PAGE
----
Tag Archives: Physics

I Like Radio

I like radio.

In fact, I’m fascinated by the entire electromagnetic spectrum. Some consider it overreach to include direct current, like the electricity produced by a battery, but the AC electricity that powers most homes and offices definitely belongs. AC power oscillates, changing direction and then back again in some approximation of a sine wave.


For most AC power in America, this occurs 60 times per second. For years, this was to as 60 cycles per second until the late 1960s when it was changed to “Hertz” (Hz). This name change was to honor Heinrich Hertz, the German physicist who proved the existence of electromagnetic waves. Unfortunately, since Hertz had been dead since 1894, we was totally unaware of the honor. Perhaps the living physicists put their sliderules and partied to songs like John Mellencamp’s Hertz so Good. [I know the song was recorded at least ten years later, but physicists are not big partiers, so it may have taken them a while to pull things together.]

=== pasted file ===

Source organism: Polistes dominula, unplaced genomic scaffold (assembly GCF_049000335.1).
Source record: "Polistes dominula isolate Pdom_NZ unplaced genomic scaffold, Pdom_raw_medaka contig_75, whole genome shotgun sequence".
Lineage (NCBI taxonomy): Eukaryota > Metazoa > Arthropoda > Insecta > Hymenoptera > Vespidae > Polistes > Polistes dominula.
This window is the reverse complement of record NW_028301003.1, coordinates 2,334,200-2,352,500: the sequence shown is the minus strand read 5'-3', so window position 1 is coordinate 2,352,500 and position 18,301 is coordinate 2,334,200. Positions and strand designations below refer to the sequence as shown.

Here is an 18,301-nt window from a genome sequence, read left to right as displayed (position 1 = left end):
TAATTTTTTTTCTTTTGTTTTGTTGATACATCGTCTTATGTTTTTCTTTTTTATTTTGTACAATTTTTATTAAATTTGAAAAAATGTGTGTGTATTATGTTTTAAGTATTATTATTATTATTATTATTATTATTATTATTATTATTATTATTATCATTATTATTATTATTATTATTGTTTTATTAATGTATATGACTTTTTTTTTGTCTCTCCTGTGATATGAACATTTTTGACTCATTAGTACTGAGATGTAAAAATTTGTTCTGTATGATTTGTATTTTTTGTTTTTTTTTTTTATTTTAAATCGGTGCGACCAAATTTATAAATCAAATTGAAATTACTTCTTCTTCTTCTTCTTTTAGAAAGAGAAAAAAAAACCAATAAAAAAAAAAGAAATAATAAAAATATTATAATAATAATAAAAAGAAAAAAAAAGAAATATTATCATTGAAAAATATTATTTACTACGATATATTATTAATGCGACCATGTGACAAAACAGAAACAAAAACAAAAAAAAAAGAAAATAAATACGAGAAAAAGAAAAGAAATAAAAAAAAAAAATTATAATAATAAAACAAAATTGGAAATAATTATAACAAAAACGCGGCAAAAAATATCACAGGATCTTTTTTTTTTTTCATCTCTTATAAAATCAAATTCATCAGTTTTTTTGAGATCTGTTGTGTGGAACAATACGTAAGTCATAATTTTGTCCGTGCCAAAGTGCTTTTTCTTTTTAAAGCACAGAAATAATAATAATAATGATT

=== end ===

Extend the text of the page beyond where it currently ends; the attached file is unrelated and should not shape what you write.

There are radio waves as low as 3 – 30 Hz, referred to as “Extremely Low Frequency,” but most of us don’t notice them until somewhere around the AM Broadcast band. The spectrum continues through shortwave, or high frequency (HF), very high frequency (VHF), which includes television*, FM radio, and aircraft communication. Ultra high frequency (UHF) include a number of other radio services, including cell phones. Microwaves, which are useful for radar and reheating leftovers start around 1 gigahertz (GHz) up to about 40 GHz, are next.

Going up. Next stop includes infrared through ultraviolet; smack dab in the middle is visible light. I think it’s safe to say that visible light was the first segment of the electromagnetic spectrum to which humans were aware. In fact, to many people, “spectrum” is what you see with a prism or in a rainbow.